The federal government is being urged to “do more” to stop gambling harm after it was revealed Labor will introduce laws banning the use of credit cards for online gambling.
The rules already exist for betting in pubs, clubs and casinos, with the Australian Communications and Media Authority to be given greater powers to enforce the ban, which would apply to wagering services with Australian licences.
Chief advocate for the Alliance for Gambling Reform, Reverend Tim Costello, welcomes the change.
“When you are using borrowed money … you are four times more likely to do damage and harm to yourself,” he told the Today show.
“Banning this sort of credit is important … lots of other countries did it a long time ago, it’s about time that we actually caught up.”
While he has thrown his support behind the reforms, Mr Costello said more needs to be done.
“We have to do more. The ban on credit should have happened long ago,” he said.
“We have to take this next step. I am glad to see that the public have said, ‘We have had enough’.”
Australians are suffering the greatest gambling losses of anywhere in the world, with Mr Costello blaming foreign sports betting companies and an onslaught of advertisements.
“In Melbourne on free-to-air- television, there’s 943 ads a day,” Mr Costello said.
“We have the worst problem when it comes to this over anywhere in the world.”
Australia has the highest gambling losses per adult, with a total of $25bn in losses per annum.
The move by the Albanese government follows the lead of the United Kingdom, which introduced a similar ban about three years ago.
Federal parliament began considering the banning of credit cards for internet wagering in November 2021 when the restriction was recommended by a parliamentary committee on corporations and financial services.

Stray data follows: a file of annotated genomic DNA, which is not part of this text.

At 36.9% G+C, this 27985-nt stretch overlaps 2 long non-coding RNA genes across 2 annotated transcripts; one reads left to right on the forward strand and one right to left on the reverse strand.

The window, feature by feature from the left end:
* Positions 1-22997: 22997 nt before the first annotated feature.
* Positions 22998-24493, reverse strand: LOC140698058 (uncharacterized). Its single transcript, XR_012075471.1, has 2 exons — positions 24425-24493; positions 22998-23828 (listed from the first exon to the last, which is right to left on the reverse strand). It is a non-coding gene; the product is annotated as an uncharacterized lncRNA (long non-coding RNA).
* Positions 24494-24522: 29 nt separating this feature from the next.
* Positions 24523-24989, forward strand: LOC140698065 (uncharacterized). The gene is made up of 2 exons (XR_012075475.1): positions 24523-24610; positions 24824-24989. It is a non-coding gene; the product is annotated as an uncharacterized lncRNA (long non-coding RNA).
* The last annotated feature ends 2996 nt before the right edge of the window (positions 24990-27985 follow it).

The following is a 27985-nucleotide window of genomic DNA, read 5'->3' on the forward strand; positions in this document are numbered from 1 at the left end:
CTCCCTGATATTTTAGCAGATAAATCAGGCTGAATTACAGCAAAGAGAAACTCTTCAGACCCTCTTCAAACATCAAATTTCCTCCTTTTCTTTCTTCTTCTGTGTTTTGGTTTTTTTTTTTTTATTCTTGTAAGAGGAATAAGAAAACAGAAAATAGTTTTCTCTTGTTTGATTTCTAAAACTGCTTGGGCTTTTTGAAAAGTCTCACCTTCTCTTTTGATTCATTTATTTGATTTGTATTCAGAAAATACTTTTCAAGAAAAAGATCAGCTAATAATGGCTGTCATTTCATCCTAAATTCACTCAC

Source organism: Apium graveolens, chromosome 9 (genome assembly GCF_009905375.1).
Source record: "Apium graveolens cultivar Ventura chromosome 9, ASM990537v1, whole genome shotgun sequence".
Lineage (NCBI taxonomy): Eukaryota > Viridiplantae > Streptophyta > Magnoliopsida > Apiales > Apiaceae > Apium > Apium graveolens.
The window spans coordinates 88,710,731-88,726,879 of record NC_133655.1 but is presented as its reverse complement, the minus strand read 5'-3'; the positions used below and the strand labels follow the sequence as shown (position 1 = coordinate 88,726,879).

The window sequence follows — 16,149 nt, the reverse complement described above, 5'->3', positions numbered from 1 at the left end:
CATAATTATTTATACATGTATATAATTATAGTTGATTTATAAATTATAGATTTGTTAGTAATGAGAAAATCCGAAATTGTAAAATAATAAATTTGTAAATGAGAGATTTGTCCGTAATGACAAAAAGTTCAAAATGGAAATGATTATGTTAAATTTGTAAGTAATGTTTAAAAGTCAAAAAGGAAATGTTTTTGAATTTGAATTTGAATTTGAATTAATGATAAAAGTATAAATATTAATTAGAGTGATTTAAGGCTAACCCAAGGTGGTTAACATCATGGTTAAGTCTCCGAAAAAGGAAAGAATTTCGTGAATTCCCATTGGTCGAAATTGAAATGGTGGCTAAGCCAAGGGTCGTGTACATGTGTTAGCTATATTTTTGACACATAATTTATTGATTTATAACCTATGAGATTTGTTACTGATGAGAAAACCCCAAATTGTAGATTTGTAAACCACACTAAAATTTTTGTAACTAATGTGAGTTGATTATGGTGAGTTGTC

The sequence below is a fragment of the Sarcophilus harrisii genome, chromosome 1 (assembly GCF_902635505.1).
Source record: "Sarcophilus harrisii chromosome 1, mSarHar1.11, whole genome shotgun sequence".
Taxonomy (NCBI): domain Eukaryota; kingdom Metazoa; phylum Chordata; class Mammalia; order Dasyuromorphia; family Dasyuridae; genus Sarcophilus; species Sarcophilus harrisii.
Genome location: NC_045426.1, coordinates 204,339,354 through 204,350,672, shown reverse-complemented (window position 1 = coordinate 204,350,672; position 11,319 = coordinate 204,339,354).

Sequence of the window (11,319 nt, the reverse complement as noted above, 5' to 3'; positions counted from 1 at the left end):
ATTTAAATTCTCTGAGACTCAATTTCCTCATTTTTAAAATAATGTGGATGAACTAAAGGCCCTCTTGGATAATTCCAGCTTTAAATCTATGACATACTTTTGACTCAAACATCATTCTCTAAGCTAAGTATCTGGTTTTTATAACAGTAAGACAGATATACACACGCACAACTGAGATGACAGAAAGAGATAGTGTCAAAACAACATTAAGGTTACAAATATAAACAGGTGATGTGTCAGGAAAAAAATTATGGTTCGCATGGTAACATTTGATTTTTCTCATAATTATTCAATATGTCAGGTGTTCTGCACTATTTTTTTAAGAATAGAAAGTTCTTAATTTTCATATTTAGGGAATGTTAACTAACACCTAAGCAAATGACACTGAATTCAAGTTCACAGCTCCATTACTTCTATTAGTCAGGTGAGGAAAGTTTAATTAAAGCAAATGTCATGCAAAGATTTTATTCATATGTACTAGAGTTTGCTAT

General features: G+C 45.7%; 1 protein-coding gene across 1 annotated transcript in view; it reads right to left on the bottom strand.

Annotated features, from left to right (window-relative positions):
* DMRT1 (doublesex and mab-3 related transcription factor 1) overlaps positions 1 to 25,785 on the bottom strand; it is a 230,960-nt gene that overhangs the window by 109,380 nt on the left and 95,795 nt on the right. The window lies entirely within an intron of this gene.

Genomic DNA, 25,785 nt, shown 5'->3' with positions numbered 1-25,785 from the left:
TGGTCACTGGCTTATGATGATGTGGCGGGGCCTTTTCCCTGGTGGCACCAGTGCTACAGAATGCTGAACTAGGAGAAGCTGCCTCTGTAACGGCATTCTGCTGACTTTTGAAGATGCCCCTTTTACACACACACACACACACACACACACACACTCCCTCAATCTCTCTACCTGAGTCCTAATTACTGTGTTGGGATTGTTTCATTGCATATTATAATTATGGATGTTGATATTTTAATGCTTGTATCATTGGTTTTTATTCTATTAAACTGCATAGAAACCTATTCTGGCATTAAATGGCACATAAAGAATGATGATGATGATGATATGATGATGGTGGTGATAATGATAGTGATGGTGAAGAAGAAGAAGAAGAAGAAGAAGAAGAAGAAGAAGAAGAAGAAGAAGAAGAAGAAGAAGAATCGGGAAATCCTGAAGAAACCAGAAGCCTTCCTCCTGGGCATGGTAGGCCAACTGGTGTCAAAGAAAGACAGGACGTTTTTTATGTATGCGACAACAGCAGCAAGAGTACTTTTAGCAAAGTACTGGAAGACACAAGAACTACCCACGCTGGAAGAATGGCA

Gambling addicts, reform advocates and crossbench MPs recently revived the idea as they heap pressure on the government to do more to tackle problem gambling.
The government says it will soon begin consulting with stakeholders on draft legislation and the technical implementation of the credit card ban, which will use bank identification numbers (BINs) to identify and block credit card payments.
Australian casinos and poker machine venues use a similar method of blocking BINs to stop credit card withdrawals from ATMs.
The Australian Institute of Family Studies recently estimated that 7.2 per cent of Australians are already experiencing – or at risk of experiencing – gambling harm; the impact of which typically extends to around six others, including family and friends.
A parliamentary inquiry that has been scrutinising online gambling heard earlier this month that half a million Australians have asked to be placed on self-exclusion schemes for problem gamblers so they can’t lay bets.